Wintrust Financial is rolling out technology that lets consumers authenticate ATM transactions via smartphone without inserting a plastic card, in a bid to reduce fraud, speed transactions and familiarize consumers with the idea of mobile wallets.
The holding company for 15 banks, which is approaching $20 billion in assets, has been testing cardless ATM transactions since the summer of 2013. Now, it is expanding the capability to dozens of machines — making it the first financial institution in the U.S. to take the technology, powered by the vendor FIS, into production.
The technology lets a user queue up an ATM transaction within a mobile app. Then at the ATM, the consumer taps the screen to display a quick-response code. Scanning the code with the mobile banking app will get the ATM to dispense the cash.
Among other benefits, going cardless quickens transactions by increments of 10 seconds. Still, Tom Ormseth, senior vice president of noncredit services for the Rosemont, Ill., company, is the first to admit some people's first impression is: "'Yeah, so what? I can use my card.'"
Nonetheless, Wintrust's early data indicates that people who queue up the transaction with their smartphone tend to do so again.
For one thing, it adds convenience. Ormseth said he has seen the pre-staged transaction happen in as little as seven seconds as opposed to the more than 45 seconds it can take for a traditional ATM transaction.
"You are transforming the transaction to be friendlier to customers," said Gil Luria, a managing director at Wedbush Securities. "Within a few years, this could be a customer acquisition tool for the bank," he said.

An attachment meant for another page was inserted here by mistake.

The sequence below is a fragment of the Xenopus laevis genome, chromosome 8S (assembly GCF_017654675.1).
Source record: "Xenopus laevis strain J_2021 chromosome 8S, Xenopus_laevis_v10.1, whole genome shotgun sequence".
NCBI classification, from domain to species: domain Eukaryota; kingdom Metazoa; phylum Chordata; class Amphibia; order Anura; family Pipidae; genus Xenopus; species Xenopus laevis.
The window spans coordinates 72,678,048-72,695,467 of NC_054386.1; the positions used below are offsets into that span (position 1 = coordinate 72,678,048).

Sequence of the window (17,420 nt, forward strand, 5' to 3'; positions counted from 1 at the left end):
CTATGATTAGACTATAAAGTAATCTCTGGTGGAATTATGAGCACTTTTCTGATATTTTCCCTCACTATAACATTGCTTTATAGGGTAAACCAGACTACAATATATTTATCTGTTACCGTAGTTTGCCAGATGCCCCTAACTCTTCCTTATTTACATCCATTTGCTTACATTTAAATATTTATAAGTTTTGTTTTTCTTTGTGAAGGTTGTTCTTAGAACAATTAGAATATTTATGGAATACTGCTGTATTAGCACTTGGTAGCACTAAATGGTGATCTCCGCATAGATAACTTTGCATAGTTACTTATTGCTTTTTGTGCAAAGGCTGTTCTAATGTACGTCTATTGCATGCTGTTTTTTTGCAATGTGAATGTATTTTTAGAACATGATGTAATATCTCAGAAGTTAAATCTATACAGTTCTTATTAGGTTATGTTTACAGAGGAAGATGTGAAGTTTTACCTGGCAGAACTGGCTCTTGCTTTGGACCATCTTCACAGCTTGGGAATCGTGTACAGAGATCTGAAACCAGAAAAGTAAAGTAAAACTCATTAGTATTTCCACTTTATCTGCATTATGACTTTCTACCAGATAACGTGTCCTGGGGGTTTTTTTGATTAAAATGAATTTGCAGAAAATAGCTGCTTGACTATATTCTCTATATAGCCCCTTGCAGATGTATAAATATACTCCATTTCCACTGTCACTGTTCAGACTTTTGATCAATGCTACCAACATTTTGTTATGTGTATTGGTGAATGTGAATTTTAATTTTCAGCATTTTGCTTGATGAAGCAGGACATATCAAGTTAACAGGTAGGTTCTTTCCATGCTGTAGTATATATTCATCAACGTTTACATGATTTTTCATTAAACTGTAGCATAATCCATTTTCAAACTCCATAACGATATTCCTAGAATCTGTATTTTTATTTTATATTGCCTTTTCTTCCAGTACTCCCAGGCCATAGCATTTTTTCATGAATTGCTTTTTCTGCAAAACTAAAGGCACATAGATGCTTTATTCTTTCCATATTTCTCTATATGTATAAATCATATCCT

And more important, the absence of physical cards circumvents a persistent ATM threat: skimming.
"You can't skim a card because there is no card to skim," Ormseth said.
Down the road, Ormseth sees the feature as but one part of a journey to get people used to using their phones to pay for stuff.
Wintrust plans to work with Apple Pay. But Apple's mobile payment platform works only with its newest iPhones. So the banking company also plans to make a mobile wallet available with the QR-based technology.
"This builds the infrastructure," said Ormseth.
Wintrust has already introduced the feature to 41 of its ATMs. By the end of February, the holding company expects to have its entire fleet — about 198 ATMs — outfitted with the technology that lets consumers order their transactions before they arrive. The vast majority of those machines are made by Diebold, while several are manufactured by NCR.
Bob Meara, a senior analyst in Celent's banking group, says remote control for the ATM is a way for banks to try their hands at integrating disparate channels. Still, he said he doubts this will top the 2015 priority list for banks that have long to-do lists and are dedicating much of their investment dollars to mobile rather than ATMs. That could change, however, if the feature becomes just like mobile deposit capture in that it is almost prebuilt for banks, he said.
Doug Brown, senior vice president and general manager of mobile financial services at FIS, said the vendor is piloting the technology with several banks. In the FIS model, security is linked to customer information, device registration and the mobile banking authentication standard in place.
Some banks are thinking of creating express drive-through lanes that would be devoted only to those individuals using their smartphones to get cash, Brown said.
Marketing the new feature to customers will be paramount to getting them to use it.
Wintrust, for example, said it is incentivizing employees with the chance to win various electronics like Apple TVs in exchange for promoting the capability through social media — including a video tutorial the company published on YouTube.
"We want to continue to grow adoption," said Ormseth. "I'll be happy by the end of year even if we have 20% of user base using this."